The sound below is Family First tieing itself in knots over its stance on medicinal cannabis: https://www.familyfirst.org.nz/2019/04/modern-medical-marijuana-is-more-potent-dangerous-than-ever-before/

    Wellington • Since Nov 2006 • 563 posts Report Reply

  • Neil,

    The effective decriminalisation of small time possession and use is welcome news even if the government is choosing to be coy about it.

    But as others are pointing out there needs to be a substantial boost to treatment funding as the other part of the equation.

    Something else that should be a very high priority is increased funding and resourcing of acute mental health facilities. That is where the most vulnerable wind up and at present these units are being turned into war zones by drug use and consequent anti-social behaviour placing other patients and staff at great risk.

    Specialist secure detox units could be one part of the solution. Separating those with violent P rage from vulnerable people with mental health issues. It’s often the case now that people admitted to acute inpatient units are exposed to violent and predatory behaviour which is highly traumatic.

    Since Nov 2016 • 346 posts Report Reply

  • andin, in reply to Craig Young,

    Family First tieing itself in knots

    Wow that is just sick, if anything it is an indictment of US mental health care. The person they use as an example to push their agenda, had blazingly obvious mental health issues. That needed clinical care, which were obviously neglected in his case.
    That his tragic story can be used like that shows how unscrupulous FF are.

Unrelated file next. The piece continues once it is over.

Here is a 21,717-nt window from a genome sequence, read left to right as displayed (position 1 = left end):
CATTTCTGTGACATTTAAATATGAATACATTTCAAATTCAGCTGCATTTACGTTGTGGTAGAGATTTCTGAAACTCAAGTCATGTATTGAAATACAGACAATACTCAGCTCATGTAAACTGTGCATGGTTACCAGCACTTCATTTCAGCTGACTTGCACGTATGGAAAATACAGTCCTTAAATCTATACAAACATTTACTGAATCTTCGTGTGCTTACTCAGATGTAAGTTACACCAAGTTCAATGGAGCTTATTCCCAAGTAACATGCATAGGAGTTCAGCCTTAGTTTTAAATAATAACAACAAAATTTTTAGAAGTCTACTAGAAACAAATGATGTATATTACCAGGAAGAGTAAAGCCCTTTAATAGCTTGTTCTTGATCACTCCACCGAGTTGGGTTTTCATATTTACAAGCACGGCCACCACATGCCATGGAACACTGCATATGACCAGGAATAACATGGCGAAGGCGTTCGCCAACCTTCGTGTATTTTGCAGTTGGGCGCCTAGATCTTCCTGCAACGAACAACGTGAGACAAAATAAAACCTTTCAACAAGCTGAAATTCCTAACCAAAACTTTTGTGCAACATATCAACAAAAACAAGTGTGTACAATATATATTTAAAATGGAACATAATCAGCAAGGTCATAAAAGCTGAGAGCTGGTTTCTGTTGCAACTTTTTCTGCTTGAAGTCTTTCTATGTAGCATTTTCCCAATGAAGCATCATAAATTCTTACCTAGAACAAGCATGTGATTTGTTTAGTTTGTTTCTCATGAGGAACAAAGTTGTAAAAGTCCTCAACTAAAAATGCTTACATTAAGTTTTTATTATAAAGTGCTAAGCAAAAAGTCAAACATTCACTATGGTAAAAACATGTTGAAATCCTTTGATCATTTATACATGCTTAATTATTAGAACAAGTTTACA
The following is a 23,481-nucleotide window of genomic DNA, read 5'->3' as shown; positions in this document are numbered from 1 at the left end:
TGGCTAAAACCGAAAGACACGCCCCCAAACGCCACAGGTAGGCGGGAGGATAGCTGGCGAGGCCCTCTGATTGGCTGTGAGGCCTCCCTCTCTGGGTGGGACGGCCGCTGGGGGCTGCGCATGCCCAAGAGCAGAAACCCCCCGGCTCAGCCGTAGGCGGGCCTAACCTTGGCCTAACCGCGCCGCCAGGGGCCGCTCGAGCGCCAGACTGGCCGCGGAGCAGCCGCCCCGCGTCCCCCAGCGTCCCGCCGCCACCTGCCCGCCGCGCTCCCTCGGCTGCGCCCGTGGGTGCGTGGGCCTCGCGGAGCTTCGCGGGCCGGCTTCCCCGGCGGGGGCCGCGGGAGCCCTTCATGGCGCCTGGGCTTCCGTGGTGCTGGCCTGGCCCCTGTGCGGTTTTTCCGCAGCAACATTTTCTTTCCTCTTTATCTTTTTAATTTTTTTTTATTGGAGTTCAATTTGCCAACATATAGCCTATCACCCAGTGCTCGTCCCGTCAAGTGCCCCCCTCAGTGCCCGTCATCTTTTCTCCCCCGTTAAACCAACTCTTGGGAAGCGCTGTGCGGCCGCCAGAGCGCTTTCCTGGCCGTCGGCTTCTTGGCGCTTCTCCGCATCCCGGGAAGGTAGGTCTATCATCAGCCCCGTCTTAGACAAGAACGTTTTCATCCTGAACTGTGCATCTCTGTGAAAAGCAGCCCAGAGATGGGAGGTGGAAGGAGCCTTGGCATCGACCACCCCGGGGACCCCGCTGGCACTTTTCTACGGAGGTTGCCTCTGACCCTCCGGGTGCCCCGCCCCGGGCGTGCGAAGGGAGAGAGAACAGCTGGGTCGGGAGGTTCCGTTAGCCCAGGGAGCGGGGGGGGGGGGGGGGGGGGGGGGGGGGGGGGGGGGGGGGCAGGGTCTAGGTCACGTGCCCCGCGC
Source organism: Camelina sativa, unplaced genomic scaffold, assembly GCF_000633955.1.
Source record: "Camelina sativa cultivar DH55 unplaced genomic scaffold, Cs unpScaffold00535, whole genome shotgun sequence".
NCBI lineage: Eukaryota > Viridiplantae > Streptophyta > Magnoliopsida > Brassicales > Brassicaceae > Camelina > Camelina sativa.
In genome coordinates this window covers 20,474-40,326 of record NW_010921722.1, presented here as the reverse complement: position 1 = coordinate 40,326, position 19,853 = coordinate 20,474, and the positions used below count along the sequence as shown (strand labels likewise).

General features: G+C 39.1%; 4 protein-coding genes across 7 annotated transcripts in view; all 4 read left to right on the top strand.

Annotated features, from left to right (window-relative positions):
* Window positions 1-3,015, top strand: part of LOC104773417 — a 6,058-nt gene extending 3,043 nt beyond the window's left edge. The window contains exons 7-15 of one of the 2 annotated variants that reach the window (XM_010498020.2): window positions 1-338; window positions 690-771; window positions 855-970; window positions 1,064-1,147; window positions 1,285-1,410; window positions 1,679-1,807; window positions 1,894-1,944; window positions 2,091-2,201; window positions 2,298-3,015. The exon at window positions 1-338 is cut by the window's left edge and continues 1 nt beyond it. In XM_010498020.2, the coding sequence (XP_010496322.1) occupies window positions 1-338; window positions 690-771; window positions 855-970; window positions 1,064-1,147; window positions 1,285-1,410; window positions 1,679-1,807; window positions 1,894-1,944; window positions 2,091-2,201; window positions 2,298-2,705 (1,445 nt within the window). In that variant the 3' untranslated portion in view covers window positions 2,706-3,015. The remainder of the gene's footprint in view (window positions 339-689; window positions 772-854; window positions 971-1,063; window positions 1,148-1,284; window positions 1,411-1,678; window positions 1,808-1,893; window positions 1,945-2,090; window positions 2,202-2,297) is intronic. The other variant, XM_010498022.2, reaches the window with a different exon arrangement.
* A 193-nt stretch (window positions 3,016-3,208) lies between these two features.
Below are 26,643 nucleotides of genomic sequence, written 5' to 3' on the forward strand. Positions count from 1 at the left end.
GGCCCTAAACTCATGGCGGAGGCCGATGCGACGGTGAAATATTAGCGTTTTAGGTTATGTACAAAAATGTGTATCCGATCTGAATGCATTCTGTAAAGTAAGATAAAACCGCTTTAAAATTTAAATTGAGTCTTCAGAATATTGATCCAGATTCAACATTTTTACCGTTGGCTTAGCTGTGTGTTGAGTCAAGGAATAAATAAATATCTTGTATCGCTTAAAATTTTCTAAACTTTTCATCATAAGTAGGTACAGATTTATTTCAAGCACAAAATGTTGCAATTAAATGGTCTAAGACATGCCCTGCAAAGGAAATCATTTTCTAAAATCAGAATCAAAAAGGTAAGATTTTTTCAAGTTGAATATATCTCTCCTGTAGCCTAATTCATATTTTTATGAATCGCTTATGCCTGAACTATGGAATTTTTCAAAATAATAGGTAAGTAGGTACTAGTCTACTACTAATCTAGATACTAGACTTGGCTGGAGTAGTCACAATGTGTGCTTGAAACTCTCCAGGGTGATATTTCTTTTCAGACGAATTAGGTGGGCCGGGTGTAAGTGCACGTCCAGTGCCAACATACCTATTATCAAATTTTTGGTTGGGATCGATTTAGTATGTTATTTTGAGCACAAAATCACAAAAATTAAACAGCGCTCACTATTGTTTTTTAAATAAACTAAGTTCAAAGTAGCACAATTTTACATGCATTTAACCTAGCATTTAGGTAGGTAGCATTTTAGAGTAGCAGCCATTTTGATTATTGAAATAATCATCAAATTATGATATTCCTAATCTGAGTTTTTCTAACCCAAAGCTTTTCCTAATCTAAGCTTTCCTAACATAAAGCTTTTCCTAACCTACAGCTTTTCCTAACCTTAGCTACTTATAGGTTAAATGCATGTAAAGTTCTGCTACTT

raglan • Since Mar 2007 • 1881 posts Report Reply

  • steven crawford, in reply to Neil,

    Separating those with violent P rage from vulnerable people with mental health issues.

    Thats touching on an urban myth. It’s true that some meth addicts have become psychotic and violent, but it’s not common. They normally sleep for a couple of days when they enter treatment centres.

    I know you are talking about other serious mental health problems being aggravated by meth. I just thought I would relay in addition, what the residential drug and alcohol treatment managers say about meth. Another thing about meth is that it will cause irreversible brain damage with long term use. Don’t get addicted to the crap!

    Atlantis • Since Nov 2006 • 4306 posts Report Reply

  • Neil, in reply to steven crawford,

    True it’s not necessarily the majority of people coming off meth but the people being seen in residential settings may already have gone through the more intense part of withdrawal with paramedics and in ED.

    The meth rampage is not an urban myth. The paramedic protocol is physical restraint and IV ketamine.

    The brain damage is one the most troubling aspects. There’s a frightening number of young people coming into adulthood with meth induced brain damage that will place increasing demands on health resources and sadly prison resources.

    But it’s not every meth user. However it is a group that appear to be being left out of the current harm minimisation debate. And they are the most vulnerable and most at risk to themselves and others.

    People who have the wherewithal to engage in a residential setting don’t pose quite the same dilemmas and risk as those that don’t. And those that don’t I think have less chance of having their voices heard.

    Since Nov 2016 • 346 posts Report Reply

  • steven crawford, in reply to Neil,

    But it’s not every meth user. However it is a group that appear to be being left out of the current harm minimisation debate. And they are the most vulnerable and most at risk to themselves and others.

    You have hit on something I find hard to articulate. PTSD (complex) plus self medication equals an expensive social problem that isn’t fixed with ignorance.

    Atlantis • Since Nov 2006 • 4306 posts Report Reply